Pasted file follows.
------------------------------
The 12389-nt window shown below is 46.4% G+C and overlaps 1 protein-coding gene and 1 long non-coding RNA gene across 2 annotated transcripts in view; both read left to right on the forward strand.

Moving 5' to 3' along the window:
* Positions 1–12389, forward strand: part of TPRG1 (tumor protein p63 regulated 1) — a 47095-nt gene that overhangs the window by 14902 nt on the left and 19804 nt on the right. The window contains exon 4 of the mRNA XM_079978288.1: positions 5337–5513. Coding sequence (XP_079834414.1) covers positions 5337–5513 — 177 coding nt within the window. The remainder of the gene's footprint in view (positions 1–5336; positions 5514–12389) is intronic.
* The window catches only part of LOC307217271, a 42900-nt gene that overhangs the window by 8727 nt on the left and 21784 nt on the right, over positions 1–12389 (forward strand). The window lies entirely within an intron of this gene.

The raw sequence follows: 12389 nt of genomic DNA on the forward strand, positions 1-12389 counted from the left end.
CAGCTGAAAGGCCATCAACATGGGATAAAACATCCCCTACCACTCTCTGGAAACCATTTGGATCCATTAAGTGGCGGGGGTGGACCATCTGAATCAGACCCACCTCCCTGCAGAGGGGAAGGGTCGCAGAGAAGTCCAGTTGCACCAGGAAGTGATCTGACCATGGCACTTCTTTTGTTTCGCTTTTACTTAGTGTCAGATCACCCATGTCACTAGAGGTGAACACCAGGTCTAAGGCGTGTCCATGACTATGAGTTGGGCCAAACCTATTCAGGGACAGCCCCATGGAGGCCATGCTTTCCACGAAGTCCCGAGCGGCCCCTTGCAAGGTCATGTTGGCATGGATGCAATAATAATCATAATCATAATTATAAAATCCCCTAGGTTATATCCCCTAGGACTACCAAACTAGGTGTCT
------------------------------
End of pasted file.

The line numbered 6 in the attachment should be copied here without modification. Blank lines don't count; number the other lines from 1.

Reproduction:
CAGCTGAAAGGCCATCAACATGGGATAAAACATCCCCTACCACTCTCTGGAAACCATTTGGATCCATTAAGTGGCGGGGGTGGACCATCTGAATCAGACCCACCTCCCTGCAGAGGGGAAGGGTCGCAGAGAAGTCCAGTTGCACCAGGAAGTGATCTGACCATGGCACTTCTTTTGTTTCGCTTTTACTTAGTGTCAGATCACCCATGTCACTAGAGGTGAACACCAGGTCTAAGGCGTGTCCATGACTATGAGTTGGGCCAAACCTATTCAGGGACAGCCCCATGGAGGCCATGCTTTCCACGAAGTCCCGAGCGGCCCCTTGCAAGGTCATGTTGGCATGGATGCAATAATAATCATAATCATAATTATAAAATCCCCTAGGTTATATCCCCTAGGACTACCAAACTAGGTGTCT